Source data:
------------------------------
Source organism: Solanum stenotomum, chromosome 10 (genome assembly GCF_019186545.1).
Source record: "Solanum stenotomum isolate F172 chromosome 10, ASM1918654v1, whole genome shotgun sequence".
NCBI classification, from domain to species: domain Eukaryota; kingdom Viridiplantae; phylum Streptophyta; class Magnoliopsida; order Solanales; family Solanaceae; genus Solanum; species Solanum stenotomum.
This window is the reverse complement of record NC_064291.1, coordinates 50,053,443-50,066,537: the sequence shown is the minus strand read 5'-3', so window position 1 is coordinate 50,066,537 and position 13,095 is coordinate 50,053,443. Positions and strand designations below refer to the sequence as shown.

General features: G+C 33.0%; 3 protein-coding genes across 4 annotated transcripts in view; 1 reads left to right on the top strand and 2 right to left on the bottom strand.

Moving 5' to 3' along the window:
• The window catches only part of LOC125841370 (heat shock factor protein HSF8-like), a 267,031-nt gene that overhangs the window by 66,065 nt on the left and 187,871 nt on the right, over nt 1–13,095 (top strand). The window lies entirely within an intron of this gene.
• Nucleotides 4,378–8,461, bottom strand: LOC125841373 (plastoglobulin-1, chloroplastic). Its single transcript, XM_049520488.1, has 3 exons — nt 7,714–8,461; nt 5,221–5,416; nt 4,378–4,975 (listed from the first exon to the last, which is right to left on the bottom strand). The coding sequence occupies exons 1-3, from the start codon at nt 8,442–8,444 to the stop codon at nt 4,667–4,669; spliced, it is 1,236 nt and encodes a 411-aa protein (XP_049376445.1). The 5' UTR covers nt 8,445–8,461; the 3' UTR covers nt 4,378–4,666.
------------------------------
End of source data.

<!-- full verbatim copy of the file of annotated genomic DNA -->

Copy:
Source organism: Solanum stenotomum, chromosome 10 (genome assembly GCF_019186545.1).
Source record: "Solanum stenotomum isolate F172 chromosome 10, ASM1918654v1, whole genome shotgun sequence".
NCBI classification, from domain to species: domain Eukaryota; kingdom Viridiplantae; phylum Streptophyta; class Magnoliopsida; order Solanales; family Solanaceae; genus Solanum; species Solanum stenotomum.
This window is the reverse complement of record NC_064291.1, coordinates 50,053,443-50,066,537: the sequence shown is the minus strand read 5'-3', so window position 1 is coordinate 50,066,537 and position 13,095 is coordinate 50,053,443. Positions and strand designations below refer to the sequence as shown.

General features: G+C 33.0%; 3 protein-coding genes across 4 annotated transcripts in view; 1 reads left to right on the top strand and 2 right to left on the bottom strand.

Moving 5' to 3' along the window:
• The window catches only part of LOC125841370 (heat shock factor protein HSF8-like), a 267,031-nt gene that overhangs the window by 66,065 nt on the left and 187,871 nt on the right, over nt 1–13,095 (top strand). The window lies entirely within an intron of this gene.
• Nucleotides 4,378–8,461, bottom strand: LOC125841373 (plastoglobulin-1, chloroplastic). Its single transcript, XM_049520488.1, has 3 exons — nt 7,714–8,461; nt 5,221–5,416; nt 4,378–4,975 (listed from the first exon to the last, which is right to left on the bottom strand). The coding sequence occupies exons 1-3, from the start codon at nt 8,442–8,444 to the stop codon at nt 4,667–4,669; spliced, it is 1,236 nt and encodes a 411-aa protein (XP_049376445.1). The 5' UTR covers nt 8,445–8,461; the 3' UTR covers nt 4,378–4,666.